Stark Law and Anti-Kickback Violations –Indictments Handed Down for Medically Unnecessary Claims

According to a September 17, 2021 press release from the Department of Justice (DOJ), a podiatrist was indicted for defrauding Medicare and Medicaid “by prescribing and dispensing medically unnecessary foot bath medications.” The podiatrist owned a foot clinic along with several in-house pharmacies. When the doctor wrote prescriptions, which were subsequently filled at an in-house pharmacy, he benefited financially from the “drug cocktail” prescribed – the higher the price of the cocktail, the higher the profit for the podiatrist. The article explains the “cocktails included capsules, creams, and powders that were not indicated to be dissolved in water and some of which were not water soluble.” To illustrate how expensive these “medically unnecessary” prescriptions were, over one year, Medicare paid the pharmacy over $18,000 for a single patient’s claims. The podiatrist faces up to 50 years in prison for his scheme to defraud Medicare and Medicaid.

Less than a month later, on October 4, 2021, the DOJ released another statement regarding medically unnecessary foot soaks. In this case, a federal grand jury indicted a pharmacist for allegedly utilizing a marketing company to solicit prescriptions for “foot bath” medications, paying the marketing company kickbacks by providing a percentage of the profit gained off each prescription obtained through their service, knowingly filling prescription which were medically unnecessary, and knowingly filling prescriptions where a valid patient/provider relationship was not established. The pharmacist faces one count of health care fraud and three counts of violations of the Anti-Kickback Statute [42 U.S.C. § 1320a-7b(b)]. Willingly incentivizing prescribers or patients by directly or indirectly providing remuneration is a clear violation of the Anti-Kickback Statue which could result in exclusion from all Federal health care programs, criminal penalties, and monetary penalties including up to three times the amount of the kickback.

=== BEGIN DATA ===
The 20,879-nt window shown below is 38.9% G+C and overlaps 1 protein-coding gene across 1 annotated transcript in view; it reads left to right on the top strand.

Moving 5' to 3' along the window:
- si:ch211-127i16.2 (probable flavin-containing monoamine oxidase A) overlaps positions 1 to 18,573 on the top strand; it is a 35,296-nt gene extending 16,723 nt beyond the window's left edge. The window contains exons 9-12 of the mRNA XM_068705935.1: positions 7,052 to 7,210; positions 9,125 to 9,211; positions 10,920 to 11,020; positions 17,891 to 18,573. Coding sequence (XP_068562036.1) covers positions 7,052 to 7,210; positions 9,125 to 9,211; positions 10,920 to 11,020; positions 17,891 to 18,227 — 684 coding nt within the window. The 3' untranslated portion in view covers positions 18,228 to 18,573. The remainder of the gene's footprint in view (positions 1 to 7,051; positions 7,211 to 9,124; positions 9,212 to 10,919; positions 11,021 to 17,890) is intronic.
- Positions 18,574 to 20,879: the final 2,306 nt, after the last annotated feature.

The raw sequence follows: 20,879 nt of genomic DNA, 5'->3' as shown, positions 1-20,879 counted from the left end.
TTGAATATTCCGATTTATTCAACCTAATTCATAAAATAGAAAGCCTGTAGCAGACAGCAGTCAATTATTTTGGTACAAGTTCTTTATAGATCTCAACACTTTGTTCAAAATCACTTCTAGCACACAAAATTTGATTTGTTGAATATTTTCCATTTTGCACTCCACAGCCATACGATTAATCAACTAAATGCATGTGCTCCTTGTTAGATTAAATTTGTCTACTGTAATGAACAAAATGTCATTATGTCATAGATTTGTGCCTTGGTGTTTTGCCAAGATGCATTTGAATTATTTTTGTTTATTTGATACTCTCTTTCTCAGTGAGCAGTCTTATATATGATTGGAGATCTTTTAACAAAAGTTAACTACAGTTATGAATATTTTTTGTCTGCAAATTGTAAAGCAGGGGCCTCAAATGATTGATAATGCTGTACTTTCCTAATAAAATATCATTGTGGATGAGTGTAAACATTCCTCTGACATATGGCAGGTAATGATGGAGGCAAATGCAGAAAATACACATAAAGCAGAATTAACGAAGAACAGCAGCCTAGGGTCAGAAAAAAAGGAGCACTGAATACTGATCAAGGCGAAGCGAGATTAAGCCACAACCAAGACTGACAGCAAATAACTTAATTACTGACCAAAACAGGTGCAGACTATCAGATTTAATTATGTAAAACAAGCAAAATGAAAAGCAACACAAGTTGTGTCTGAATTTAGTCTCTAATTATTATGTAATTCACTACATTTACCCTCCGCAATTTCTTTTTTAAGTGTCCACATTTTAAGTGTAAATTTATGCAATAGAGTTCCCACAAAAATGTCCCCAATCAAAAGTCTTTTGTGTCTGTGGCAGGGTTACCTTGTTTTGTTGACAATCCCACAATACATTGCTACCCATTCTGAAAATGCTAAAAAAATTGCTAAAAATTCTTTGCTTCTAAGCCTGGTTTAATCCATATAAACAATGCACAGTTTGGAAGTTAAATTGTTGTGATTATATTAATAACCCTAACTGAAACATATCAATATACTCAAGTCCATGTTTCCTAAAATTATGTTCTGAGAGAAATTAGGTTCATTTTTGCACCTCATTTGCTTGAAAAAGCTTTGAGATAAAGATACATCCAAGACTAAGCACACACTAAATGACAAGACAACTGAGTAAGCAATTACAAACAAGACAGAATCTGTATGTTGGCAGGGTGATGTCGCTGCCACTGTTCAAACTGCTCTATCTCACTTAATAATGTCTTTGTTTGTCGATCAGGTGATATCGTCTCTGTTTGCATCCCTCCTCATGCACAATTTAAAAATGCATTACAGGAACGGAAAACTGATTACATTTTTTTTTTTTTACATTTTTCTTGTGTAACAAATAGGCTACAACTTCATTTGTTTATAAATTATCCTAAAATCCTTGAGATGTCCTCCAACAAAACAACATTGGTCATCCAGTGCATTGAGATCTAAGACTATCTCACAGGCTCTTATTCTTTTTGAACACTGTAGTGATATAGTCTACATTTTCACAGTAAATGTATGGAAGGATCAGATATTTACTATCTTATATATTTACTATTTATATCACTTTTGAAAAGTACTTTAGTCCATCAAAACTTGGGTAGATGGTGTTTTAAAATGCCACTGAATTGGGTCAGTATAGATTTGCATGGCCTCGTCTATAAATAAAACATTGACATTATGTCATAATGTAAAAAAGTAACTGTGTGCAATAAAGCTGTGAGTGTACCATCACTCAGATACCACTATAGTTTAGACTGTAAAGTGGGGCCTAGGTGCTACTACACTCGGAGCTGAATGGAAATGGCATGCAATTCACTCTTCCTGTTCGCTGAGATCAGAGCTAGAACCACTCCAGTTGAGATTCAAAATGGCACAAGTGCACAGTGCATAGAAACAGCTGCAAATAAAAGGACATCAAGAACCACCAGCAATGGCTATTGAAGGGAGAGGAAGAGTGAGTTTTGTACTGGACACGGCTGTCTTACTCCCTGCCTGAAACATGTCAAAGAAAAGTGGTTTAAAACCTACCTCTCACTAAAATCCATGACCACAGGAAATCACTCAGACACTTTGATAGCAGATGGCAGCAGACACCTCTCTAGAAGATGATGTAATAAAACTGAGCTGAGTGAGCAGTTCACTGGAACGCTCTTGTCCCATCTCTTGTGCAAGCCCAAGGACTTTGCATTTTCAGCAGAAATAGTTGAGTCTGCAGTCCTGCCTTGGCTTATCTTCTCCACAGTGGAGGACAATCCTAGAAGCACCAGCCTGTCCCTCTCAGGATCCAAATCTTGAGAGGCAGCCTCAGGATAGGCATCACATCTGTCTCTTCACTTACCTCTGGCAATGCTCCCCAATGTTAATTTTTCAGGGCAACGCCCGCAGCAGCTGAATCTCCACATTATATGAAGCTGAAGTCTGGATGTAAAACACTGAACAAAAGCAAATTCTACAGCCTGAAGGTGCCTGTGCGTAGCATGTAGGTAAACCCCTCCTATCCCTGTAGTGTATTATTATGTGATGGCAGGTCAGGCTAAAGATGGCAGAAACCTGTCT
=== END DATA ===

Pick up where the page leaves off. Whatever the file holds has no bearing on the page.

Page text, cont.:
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Both cases are good reminders of the importance of the relationship between the patient, prescriber, and pharmacy as well as the medication itself and whether it is being used for a medically acceptable indication via the appropriate route of administration.

Being aware of the prescriber/pharmacy relationship is important due to the Physician Self-Referral Law, better known as the Stark Law. If a physician or a member of the physician’s immediate family has a financial relationship with a pharmacy and the prescriber refers a patient to that pharmacy, there is a potential violation of the Stark Law. The law also prohibits billing an item as a result of the prohibited referral. Additional information, including covered items or services and exceptions can be found on or within section 1877 of the Social Security Act (42 U.S.C. § 1395nn).

The relationship between the medication prescribed, the route of administration, and the indication for use should also be considered prior to dispensing. Claims billed under federally funded plans for prescriptions utilized for non-FDA approved indications and for administration by non-FDA approved routes (e.g., topical antifungal cream dissolved in a foot bath) may be subject to recoupment. These claims may be flagged due to lack of supporting evidence for use in Part D compendia. PAAS National® analysts continue to see enforcement of this policy.

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Sara Hathaway, PharmD